Don Piper Situation in NYC
Left the house at 7:30 to swing by the bank and get cash, I was taking my time, because even though I knew it would be a better idea if I took the train in, it would be a lot more convenient to drive the hour or so to the city and I was purposely dawdling so I would get to the train station and miss the train leaving me no choice. However, when I got to Ronkonkoma station, the train was still there, and I decided to park and get on (still thinking it might leave me there on the platform and then I would still be able to drive in with a clear conciense). The doors began to close just as I got onto the platform, and I figured it was fate so I hopped on.
Found a seat with a pile of New York Times and Wall St. Journal sections and read more news than I have since Emily was born! George W. has slashed funding for DOE, NSF and the space program. Amazon.com may go under this year.
Pulled into Penn at around 9, found my way to a southbound A train, took that to 14th and 8th Ave station where I caught an L going across town to the East Village. When I emerged from the dank and faintly unine scented subway, it was about 10pm. I made my way to Ave A and down a couple blocks to 10th. Brownies is a typical village music club, not enough seats and too many people. A bottle of Bass was $4.50. I had two over the next hour and a half.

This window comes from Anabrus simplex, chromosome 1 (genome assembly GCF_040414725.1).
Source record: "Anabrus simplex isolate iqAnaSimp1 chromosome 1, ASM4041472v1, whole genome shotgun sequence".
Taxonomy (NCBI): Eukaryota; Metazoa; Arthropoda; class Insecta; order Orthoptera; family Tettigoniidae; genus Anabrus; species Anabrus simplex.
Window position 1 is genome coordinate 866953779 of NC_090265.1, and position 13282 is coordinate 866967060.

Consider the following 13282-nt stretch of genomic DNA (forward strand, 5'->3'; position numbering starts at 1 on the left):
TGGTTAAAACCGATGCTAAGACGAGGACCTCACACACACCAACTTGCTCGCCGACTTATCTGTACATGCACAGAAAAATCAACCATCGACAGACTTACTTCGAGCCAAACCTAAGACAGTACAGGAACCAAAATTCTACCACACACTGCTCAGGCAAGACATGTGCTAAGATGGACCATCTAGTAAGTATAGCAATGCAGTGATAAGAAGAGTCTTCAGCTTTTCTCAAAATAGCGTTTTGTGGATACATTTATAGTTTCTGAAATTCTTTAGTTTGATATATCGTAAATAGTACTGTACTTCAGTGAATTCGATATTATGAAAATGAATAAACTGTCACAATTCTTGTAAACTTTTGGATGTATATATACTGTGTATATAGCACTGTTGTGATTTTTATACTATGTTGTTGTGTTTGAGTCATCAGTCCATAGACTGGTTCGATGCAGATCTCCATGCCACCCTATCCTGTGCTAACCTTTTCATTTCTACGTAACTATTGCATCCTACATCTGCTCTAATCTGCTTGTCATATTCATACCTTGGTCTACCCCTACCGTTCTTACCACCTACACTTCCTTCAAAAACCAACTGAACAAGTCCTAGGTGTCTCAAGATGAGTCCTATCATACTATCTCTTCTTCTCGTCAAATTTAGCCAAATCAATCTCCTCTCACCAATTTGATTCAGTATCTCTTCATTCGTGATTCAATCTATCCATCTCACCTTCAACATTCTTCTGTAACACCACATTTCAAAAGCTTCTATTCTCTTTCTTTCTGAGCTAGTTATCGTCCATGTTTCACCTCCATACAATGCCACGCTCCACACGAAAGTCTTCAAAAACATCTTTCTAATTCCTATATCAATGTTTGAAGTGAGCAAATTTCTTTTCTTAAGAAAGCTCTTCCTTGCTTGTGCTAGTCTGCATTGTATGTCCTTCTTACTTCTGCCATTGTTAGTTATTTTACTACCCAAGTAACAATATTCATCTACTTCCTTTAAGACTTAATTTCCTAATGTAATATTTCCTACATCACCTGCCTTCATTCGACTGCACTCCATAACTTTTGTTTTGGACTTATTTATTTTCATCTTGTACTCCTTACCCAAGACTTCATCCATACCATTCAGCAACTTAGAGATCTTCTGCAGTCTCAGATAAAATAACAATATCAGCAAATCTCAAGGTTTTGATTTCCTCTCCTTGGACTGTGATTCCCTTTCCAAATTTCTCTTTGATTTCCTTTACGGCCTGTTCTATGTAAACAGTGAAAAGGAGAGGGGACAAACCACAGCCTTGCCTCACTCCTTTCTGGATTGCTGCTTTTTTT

A Don Piper Situation opened with Just Checkin In and then I didn't recognize another tune till midnight when they announced they only had one more tune left and played Song for Joy. I called out for TheFinger, but they didnt play it (that song has been haunting me). Their trademark spinning quadrants were rotating behind them in the dark and little multicolored pine-cones of red and green and blue twirled along the edge of the stage. The crowd of mostly white, urban professionals mostly in their late twenties sporting dark 50's Kerowak glasses had thinned a bit when the first band ended, but the place was still packed. I was pretty impressed overall, these guys are quite tight, and their melancholy, almost depressing tone is punctuated by the occassional ripping vamp that can build to a deafening trance-like repeating mantra. The lead man (Don?) played a Gretsch that looked like it cost more money than Ill ever see in one place, and he liked to use the whammy bar for a little vibrato (rarely over-doing it). The guy who played lead looked like a strung-out George Harrison and handed out a consistenly low-key dose of counter-melodies instead of what you might expect from a lead guitarist. The bassist reminded me of Woody Allen, always keeping the tunes together. The drummer reminded me a bit of Todd, and he liked to use tympani sticks (sticks with padded ends) to create an 'ethereal' feeling, using the wooden handles to hit the sides of the sticks occassionally to ring the cymbals like bells. Overall, it was a good performance, though Don needs to work on communicating with his audience a bit more, saying "thanks" three times and "we have CD's for sale" was about the extent of his dialouge on stage.
Repeating my travels in reverse, I caught the 1:18 to Ronkonkoma read my "Maximum PC" and drank a beer on the ride home. Got in at 3.